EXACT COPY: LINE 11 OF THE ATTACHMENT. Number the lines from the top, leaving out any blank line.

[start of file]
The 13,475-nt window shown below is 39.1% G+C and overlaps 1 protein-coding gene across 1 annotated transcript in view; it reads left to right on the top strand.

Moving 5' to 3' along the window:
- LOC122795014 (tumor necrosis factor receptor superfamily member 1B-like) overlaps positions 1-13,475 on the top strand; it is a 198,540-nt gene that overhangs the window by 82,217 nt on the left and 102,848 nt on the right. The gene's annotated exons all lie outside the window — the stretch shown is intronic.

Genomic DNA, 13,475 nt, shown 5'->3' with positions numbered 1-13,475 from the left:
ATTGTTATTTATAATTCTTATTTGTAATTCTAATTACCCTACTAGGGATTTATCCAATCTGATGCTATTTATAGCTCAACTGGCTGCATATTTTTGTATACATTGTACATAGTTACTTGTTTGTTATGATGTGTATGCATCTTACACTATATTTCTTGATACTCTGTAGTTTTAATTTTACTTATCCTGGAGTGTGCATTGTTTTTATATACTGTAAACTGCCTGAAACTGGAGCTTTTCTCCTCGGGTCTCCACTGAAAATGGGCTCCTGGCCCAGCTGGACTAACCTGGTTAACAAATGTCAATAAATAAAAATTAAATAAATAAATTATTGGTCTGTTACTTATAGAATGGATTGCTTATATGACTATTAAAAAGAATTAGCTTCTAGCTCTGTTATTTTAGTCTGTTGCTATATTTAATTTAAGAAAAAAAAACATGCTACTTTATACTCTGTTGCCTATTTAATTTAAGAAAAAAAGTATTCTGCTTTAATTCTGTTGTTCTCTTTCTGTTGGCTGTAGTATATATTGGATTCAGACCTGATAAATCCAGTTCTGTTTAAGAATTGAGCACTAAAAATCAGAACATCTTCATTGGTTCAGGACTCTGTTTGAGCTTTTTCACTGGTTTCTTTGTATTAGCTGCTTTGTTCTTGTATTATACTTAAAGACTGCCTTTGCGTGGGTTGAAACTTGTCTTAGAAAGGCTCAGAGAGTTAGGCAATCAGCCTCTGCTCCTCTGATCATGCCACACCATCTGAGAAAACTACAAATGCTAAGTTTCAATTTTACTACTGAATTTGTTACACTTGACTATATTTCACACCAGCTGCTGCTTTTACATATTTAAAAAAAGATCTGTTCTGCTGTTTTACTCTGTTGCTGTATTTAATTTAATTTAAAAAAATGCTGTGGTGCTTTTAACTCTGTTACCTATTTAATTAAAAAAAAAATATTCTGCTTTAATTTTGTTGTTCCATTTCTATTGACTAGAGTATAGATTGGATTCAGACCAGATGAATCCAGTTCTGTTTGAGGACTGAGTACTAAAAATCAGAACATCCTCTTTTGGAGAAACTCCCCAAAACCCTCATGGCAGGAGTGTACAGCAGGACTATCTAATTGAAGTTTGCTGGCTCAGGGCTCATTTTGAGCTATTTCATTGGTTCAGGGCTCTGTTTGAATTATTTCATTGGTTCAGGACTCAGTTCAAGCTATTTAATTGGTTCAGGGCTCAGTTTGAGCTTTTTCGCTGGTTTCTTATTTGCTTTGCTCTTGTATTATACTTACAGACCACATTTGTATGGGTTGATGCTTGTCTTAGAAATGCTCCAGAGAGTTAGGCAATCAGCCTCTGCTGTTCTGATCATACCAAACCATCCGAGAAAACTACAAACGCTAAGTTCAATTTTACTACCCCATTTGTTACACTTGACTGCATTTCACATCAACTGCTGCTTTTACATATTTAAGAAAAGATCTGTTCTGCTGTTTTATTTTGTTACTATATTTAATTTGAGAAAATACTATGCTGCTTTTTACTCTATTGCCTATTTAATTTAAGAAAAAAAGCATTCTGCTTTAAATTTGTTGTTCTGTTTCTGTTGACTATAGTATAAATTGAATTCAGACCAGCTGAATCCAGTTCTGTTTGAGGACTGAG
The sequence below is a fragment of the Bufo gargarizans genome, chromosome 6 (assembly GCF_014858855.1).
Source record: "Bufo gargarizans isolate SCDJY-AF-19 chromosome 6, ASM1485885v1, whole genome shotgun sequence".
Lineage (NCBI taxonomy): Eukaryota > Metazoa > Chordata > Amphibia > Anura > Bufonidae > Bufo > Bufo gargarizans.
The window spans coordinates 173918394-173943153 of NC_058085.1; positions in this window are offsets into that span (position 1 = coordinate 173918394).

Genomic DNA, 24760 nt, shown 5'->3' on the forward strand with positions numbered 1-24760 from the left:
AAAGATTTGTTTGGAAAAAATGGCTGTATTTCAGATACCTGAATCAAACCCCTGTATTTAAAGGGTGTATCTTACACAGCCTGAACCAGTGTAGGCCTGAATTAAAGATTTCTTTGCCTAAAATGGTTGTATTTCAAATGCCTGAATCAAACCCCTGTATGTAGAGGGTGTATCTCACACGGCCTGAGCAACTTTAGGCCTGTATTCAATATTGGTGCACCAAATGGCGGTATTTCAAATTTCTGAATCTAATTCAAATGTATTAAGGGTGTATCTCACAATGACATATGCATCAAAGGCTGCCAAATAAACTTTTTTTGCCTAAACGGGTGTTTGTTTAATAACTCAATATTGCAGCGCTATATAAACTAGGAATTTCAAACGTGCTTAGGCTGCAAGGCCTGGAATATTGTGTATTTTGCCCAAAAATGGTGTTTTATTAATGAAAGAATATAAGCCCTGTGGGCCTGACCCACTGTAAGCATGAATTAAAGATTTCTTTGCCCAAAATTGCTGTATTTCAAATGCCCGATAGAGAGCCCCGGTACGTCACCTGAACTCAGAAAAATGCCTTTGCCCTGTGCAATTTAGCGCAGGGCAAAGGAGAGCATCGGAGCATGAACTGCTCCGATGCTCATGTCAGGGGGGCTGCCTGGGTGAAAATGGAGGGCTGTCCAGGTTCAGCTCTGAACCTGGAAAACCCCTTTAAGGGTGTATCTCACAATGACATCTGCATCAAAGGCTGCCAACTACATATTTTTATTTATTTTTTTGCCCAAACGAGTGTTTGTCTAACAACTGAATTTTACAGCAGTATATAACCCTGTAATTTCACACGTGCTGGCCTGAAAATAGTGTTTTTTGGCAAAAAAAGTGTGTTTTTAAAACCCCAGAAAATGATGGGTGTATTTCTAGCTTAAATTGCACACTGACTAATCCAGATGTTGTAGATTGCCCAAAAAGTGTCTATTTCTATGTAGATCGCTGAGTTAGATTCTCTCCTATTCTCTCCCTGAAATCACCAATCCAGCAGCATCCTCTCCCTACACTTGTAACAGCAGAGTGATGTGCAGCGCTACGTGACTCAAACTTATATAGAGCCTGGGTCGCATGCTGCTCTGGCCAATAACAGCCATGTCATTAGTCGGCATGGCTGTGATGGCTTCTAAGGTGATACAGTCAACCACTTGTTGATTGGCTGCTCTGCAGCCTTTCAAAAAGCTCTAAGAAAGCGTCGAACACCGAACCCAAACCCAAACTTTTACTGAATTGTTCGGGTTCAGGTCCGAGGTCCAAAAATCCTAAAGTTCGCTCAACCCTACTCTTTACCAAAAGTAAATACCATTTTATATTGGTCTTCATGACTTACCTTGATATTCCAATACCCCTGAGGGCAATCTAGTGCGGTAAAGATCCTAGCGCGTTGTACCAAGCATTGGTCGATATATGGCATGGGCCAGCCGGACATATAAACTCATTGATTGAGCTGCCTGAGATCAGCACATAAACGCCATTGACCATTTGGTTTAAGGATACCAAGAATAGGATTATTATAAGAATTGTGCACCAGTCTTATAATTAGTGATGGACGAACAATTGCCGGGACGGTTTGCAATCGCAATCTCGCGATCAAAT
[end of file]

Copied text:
AAAGATTTGTTTGGAAAAAATGGCTGTATTTCAGATACCTGAATCAAACCCCTGTATTTAAAGGGTGTATCTTACACAGCCTGAACCAGTGTAGGCCTGAATTAAAGATTTCTTTGCCTAAAATGGTTGTATTTCAAATGCCTGAATCAAACCCCTGTATGTAGAGGGTGTATCTCACACGGCCTGAGCAACTTTAGGCCTGTATTCAATATTGGTGCACCAAATGGCGGTATTTCAAATTTCTGAATCTAATTCAAATGTATTAAGGGTGTATCTCACAATGACATATGCATCAAAGGCTGCCAAATAAACTTTTTTTGCCTAAACGGGTGTTTGTTTAATAACTCAATATTGCAGCGCTATATAAACTAGGAATTTCAAACGTGCTTAGGCTGCAAGGCCTGGAATATTGTGTATTTTGCCCAAAAATGGTGTTTTATTAATGAAAGAATATAAGCCCTGTGGGCCTGACCCACTGTAAGCATGAATTAAAGATTTCTTTGCCCAAAATTGCTGTATTTCAAATGCCCGATAGAGAGCCCCGGTACGTCACCTGAACTCAGAAAAATGCCTTTGCCCTGTGCAATTTAGCGCAGGGCAAAGGAGAGCATCGGAGCATGAACTGCTCCGATGCTCATGTCAGGGGGGCTGCCTGGGTGAAAATGGAGGGCTGTCCAGGTTCAGCTCTGAACCTGGAAAACCCCTTTAAGGGTGTATCTCACAATGACATCTGCATCAAAGGCTGCCAACTACATATTTTTATTTATTTTTTTGCCCAAACGAGTGTTTGTCTAACAACTGAATTTTACAGCAGTATATAACCCTGTAATTTCACACGTGCTGGCCTGAAAATAGTGTTTTTTGGCAAAAAAAGTGTGTTTTTAAAACCCCAGAAAATGATGGGTGTATTTCTAGCTTAAATTGCACACTGACTAATCCAGATGTTGTAGATTGCCCAAAAAGTGTCTATTTCTATGTAGATCGCTGAGTTAGATTCTCTCCTATTCTCTCCCTGAAATCACCAATCCAGCAGCATCCTCTCCCTACACTTGTAACAGCAGAGTGATGTGCAGCGCTACGTGACTCAAACTTATATAGAGCCTGGGTCGCATGCTGCTCTGGCCAATAACAGCCATGTCATTAGTCGGCATGGCTGTGATGGCTTCTAAGGTGATACAGTCAACCACTTGTTGATTGGCTGCTCTGCAGCCTTTCAAAAAGCTCTAAGAAAGCGTCGAACACCGAACCCAAACCCAAACTTTTACTGAATTGTTCGGGTTCAGGTCCGAGGTCCAAAAATCCTAAAGTTCGCTCAACCCTACTCTTTACCAAAAGTAAATACCATTTTATATTGGTCTTCATGACTTACCTTGATATTCCAATACCCCTGAGGGCAATCTAGTGCGGTAAAGATCCTAGCGCGTTGTACCAAGCATTGGTCGATATATGGCATGGGCCAGCCGGACATATAAACTCATTGATTGAGCTGCCTGAGATCAGCACATAAACGCCATTGACCATTTGGTTTAAGGATACCAAGAATAGGATTATTATAAGAATTGTGCACCAGTCTTATAATTAGTGATGGACGAACAATTGCCGGGACGGTTTGCAATCGCAATCTCGCGATCAAAT